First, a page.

• Connect with other hobbyists: There’s a whole community of shortwave listeners out there, and many of them are happy to share their knowledge and experiences. You can join online forums, listen to podcasts, and even send reception reports to stations to let them know you’re listening.
  • Enjoy the nostalgia: Shortwave listening has been around for over a century, and there’s something nostalgic about tuning in to a station on a tube-type shortwave receiver. But even if you’re using a modern shortwave receiver, there’s still a sense of history and tradition to the hobby.
  • Experiment with wire antennas: One of the fun things about shortwave listening is that you can experiment with different types of antennas to see what works best for you. Wire antennas are a popular choice for shortwave listeners because they’re easy to set up and can be very effective.
  • Tune in to unique stations: Shortwave broadcasts can be very different from what you’re used to hearing on FM or AM radio. For example, the Voice of Russia used to broadcast a program called “Xenophobia in the USA” that was very critical of American culture and politics. You never know what you might hear when you tune in to a shortwave station.

Getting Started with Shortwave Listening

Shortwave listening is an exciting and rewarding hobby that can open up a world of international communication and news. Here are some tips to help you get started:


The first thing you will need is a shortwave radio receiver. There are many options available, from basic portable radios to more complex tabletop models.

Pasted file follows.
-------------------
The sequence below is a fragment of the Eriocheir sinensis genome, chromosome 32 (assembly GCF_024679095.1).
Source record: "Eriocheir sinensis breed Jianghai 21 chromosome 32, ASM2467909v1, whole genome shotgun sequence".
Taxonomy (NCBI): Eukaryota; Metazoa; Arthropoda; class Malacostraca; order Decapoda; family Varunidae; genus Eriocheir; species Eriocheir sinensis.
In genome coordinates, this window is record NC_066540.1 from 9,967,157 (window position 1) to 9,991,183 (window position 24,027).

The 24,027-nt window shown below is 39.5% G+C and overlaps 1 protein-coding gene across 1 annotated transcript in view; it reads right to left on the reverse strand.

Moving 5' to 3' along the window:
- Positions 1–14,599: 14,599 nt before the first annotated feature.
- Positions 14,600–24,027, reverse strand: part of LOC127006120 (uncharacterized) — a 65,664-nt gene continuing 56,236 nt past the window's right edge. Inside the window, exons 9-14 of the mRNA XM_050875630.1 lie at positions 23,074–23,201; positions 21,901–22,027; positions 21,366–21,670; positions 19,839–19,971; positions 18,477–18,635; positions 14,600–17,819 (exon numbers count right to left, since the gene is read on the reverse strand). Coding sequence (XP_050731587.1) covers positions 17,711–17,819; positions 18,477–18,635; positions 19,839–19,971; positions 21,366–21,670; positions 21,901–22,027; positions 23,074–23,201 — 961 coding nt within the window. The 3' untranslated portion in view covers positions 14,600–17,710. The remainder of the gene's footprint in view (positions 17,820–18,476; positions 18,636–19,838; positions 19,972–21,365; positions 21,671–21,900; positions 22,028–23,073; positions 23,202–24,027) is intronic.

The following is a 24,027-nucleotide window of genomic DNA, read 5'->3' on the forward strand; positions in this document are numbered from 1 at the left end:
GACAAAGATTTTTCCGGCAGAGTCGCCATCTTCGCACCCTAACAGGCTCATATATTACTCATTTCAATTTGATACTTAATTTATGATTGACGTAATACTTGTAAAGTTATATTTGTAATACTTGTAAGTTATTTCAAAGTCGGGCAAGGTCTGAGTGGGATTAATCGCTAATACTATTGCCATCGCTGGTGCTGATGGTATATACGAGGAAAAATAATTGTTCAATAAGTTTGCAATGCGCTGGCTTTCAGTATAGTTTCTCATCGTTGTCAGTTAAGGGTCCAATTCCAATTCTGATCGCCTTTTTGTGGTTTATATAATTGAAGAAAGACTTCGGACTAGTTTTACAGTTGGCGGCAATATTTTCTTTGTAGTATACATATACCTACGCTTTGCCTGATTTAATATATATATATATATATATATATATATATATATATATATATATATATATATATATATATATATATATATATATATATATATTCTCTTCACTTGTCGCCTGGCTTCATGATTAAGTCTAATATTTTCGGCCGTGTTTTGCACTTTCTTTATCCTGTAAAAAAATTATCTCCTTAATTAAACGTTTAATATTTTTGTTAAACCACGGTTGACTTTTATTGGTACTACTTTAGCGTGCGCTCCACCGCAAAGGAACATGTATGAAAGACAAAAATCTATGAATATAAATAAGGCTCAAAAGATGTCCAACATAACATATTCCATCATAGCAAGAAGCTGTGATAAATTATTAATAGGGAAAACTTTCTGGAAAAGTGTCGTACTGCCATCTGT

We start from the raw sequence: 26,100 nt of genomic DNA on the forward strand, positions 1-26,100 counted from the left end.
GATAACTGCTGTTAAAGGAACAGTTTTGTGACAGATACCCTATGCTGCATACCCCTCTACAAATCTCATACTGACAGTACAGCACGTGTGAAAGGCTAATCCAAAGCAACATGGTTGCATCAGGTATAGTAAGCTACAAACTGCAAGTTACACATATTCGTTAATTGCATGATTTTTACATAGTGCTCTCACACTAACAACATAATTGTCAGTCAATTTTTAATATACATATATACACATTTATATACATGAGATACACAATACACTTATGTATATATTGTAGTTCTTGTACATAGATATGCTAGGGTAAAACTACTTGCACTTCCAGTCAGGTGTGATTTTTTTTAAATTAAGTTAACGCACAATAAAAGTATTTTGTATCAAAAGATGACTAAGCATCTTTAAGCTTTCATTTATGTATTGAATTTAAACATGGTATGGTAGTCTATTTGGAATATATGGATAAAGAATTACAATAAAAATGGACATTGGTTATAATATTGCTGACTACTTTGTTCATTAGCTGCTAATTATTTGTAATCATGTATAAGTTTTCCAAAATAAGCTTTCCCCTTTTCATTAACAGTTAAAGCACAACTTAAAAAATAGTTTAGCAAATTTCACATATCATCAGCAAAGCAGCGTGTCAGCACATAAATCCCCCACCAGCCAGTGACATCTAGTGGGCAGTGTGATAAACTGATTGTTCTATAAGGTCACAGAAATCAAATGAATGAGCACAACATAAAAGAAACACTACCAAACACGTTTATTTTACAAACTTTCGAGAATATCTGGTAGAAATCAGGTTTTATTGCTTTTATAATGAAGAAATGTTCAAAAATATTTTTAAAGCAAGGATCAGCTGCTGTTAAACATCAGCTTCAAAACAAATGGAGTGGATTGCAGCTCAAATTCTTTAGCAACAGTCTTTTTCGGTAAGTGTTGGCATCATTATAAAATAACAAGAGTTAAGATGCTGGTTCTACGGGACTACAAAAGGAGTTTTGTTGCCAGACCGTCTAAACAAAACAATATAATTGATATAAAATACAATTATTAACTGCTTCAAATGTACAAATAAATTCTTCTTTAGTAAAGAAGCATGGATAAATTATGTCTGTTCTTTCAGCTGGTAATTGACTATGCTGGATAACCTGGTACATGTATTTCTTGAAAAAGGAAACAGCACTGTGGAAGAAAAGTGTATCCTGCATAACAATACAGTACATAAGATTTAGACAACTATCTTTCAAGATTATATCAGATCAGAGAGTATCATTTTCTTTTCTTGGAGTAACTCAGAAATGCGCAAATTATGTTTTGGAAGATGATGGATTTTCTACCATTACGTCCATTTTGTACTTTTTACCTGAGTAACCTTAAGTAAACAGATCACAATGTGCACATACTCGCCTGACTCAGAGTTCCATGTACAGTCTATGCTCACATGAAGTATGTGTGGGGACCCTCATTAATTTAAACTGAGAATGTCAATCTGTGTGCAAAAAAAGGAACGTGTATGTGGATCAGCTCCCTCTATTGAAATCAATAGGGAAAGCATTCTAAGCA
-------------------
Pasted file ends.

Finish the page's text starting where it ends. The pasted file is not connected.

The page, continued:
Consider your budget and needs when selecting a radio. It’s also important to have a good antenna and an antenna tuner to ensure you are receiving the best possible signal.

Ham Bands

The ham bands are a great place to start for shortwave listening. These bands are designated for amateur radio operators and offer a variety of interesting transmissions. Check out the ARRL website for a list of ham bands and frequencies.

AM Broadcast Band

The AM broadcast band is another great place to start for shortwave listening. This band includes local and regional stations that broadcast news, music, and other programming.

World Map

It’s helpful to have a world map to help you locate the countries and regions you are listening to. This can also help you understand the propagation of radio waves and the effects of the Maximum Usable Frequency (MUF).


The Maximum Usable Frequency (MUF) is the highest frequency that can be used for communication between two points at a given time. Understanding the MUF can help you determine which frequencies are best for listening to transmissions from different parts of the world.

Antenna Tuner

An antenna tuner can help you fine-tune your antenna and improve your reception. It’s important to have a good antenna and antenna tuner to ensure you are receiving the best possible signal.


Shortwave transmissions can be found on a variety of frequencies and in a variety of modes, including AM, SSB, and digital modes. Experiment with different frequencies and modes to find the transmissions that interest you the most.

Ham Bands

The ham bands are a great place to find interesting and varied transmissions. These bands are designated for amateur radio operators and offer a variety of interesting transmissions. Check out the ARRL website for a list of ham bands and frequencies.

Shortwave listening can be a fascinating and rewarding hobby. With the right gear and a little knowledge, you can explore the world of international communication and news.